Out painting the town: Athenaeum teen program fosters ‘community of art-interested youth’

As steward of the Murals of La Jolla public art program, the Athenaeum Music & Arts Library is known for hosting tours and providing history on the murals that grace our town. However, there’s one mural with which The Athenaeum’s had more of a hands-on approach — the one created by its teen art program.

The student mural, completed Dec. 8, is painted along the back parking lot at 1008 Wall St. for all to see. The free, weekly teen art program started in September 2017, and over the course of the dozen or so sessions, the students (at their own request) took the steps to create a mural.

Program founder Lidia Rossner explained: “When we were talking about the projects the students wanted to do, they expressed interest in creating a mural. We provided a study in color theory and took them on a walking tour of the Murals of La Jolla. Then we brought in Barrio Logan muralist Mario Torero, who talked about the importance of muralism, and the students were convinced. He taught them about street art, about social activism, and the role of murals in all that.”

Before they could take paint to wall, the 20-something students drew out on paper the images they would incorporate in the mural. With the images drawn, pieced together and ready to project onto the wall, things took a creative turn.

“We wanted them to draw on the wall just to see how it felt, so we gave them Sharpies and they just didn’t stop,” Rossner laughed. “A lot of them drew what we had prepared, but many didn’t. We ended up leaving it the way it was, even through it was different from what we planned. They had to consult with each other. In the color theory discussion, we used primary colors and white and black, and they applied the color theory to practice. They made all the colors themselves. With the outline on the wall and the kids ready to paint, some used their hands, others used brushes, sponges and drip techniques.”

What’s next for the teen art program?

That’s for the students to decide. Meetings resume 4:30 p.m. Friday, Jan. 12 and continue Fridays until May, for ages 13-18. In the first go, students from Muirlands Middle, La Jolla High, Bishop’s, High Tech middle, La Jolla Country Day and a couple of other schools participated. The classes are taught by paid artists.

“The idea is to have the programming be co-developed by participants,” Rossner said. “Through the end of January, there is an exploratory period to see what works and what doesn’t. We’re going to adjust our offerings based on wants and needs. The students become more invested because their voices are heard.”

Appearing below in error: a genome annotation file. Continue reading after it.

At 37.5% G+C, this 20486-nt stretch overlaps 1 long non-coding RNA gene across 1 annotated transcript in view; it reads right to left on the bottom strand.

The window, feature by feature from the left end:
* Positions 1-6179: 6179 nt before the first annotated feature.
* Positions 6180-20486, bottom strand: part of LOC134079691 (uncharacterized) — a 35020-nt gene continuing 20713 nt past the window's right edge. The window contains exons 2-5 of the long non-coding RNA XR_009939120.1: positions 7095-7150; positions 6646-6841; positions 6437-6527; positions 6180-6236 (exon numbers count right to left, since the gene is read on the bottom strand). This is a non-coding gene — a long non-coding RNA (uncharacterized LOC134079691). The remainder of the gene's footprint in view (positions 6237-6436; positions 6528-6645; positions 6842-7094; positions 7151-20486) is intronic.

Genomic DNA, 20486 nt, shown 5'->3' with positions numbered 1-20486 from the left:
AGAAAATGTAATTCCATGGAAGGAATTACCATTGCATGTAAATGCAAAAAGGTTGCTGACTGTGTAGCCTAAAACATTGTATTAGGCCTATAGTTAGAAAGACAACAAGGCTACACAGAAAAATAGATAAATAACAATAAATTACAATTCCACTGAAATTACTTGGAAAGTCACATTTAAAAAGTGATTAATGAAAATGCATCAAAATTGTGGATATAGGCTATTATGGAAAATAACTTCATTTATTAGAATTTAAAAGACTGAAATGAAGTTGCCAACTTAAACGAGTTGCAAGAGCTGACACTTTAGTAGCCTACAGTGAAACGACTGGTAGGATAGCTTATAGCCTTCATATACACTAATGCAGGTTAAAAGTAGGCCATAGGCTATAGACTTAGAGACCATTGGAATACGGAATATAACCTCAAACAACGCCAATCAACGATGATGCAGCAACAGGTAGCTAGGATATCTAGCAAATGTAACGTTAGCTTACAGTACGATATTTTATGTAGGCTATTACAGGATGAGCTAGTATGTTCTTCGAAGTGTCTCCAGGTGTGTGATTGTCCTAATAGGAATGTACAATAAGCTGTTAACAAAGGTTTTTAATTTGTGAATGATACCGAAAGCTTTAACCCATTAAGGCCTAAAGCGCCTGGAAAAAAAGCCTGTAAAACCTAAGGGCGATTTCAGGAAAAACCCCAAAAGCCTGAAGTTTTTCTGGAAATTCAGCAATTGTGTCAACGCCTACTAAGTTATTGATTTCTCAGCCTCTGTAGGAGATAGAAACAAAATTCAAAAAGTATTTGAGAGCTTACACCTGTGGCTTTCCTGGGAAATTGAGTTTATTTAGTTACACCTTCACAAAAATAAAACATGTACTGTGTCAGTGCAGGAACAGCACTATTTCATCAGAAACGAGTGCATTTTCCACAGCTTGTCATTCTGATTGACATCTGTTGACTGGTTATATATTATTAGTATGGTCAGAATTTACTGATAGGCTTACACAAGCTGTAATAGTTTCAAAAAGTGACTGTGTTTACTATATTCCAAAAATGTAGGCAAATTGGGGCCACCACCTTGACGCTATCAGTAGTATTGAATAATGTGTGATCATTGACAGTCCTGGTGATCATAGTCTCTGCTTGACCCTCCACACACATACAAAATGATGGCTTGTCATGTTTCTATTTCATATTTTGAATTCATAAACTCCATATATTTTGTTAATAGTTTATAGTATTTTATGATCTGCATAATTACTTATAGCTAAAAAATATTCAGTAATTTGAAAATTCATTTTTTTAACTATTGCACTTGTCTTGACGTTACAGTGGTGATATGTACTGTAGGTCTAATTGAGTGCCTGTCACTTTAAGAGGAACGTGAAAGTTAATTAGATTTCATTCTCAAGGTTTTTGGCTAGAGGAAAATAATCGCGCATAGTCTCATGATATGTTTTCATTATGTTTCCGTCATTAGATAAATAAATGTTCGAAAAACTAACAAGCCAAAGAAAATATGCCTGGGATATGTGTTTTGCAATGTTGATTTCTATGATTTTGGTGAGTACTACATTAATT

The inaugural group expressed interest in pen-and-ink drawing, so that may make its way onto the schedule. Secondarily, the Athenaeum will work with the artists exhibiting in the library. For example, Wick Alexander, whose “On the Money” opened Jan. 6, may provide a lecture on iconography. There are also lectures with local architects planned to explore the importance of art in architecture.

“This is not a craft-based program,” Rossner explained. “We stress the fine arts and social sciences. Since we are a music and arts library, the students use the library as a resource and draw from our exhibitions for inspiration.

“Our exhibits are open to the public, but a lot of people don’t know that, especially teenagers. Consequently, we don’t get a lot of young people here. We wanted to foster a community of art-interested youth and provide a space for them. There are art camps in the summer, but not much else. I talked to parents and teens to see if there was interest and I realized this program would be something meaningful.”

For those who have participated, it has been.

Shea McAulife called the class “an amazing opportunity,” and added that she’s “thankful I was able to paint a mural through the class. If you have the chance to take the class, I highly recommend you take advantage of it.”

WANT TO KNOW MORE? Students, ages 13-18, can drop in on any class (4:30 p.m. Fridays, Jan. 12 through May 25) but Rossner advises calling the Athenaeum in advance at (858) 454-5872 to see what the session will focus on that week. Teens can sign up and attend if there’s space. The Athenaeum is at 1008 Wall St. ljathenaeum.org/teen

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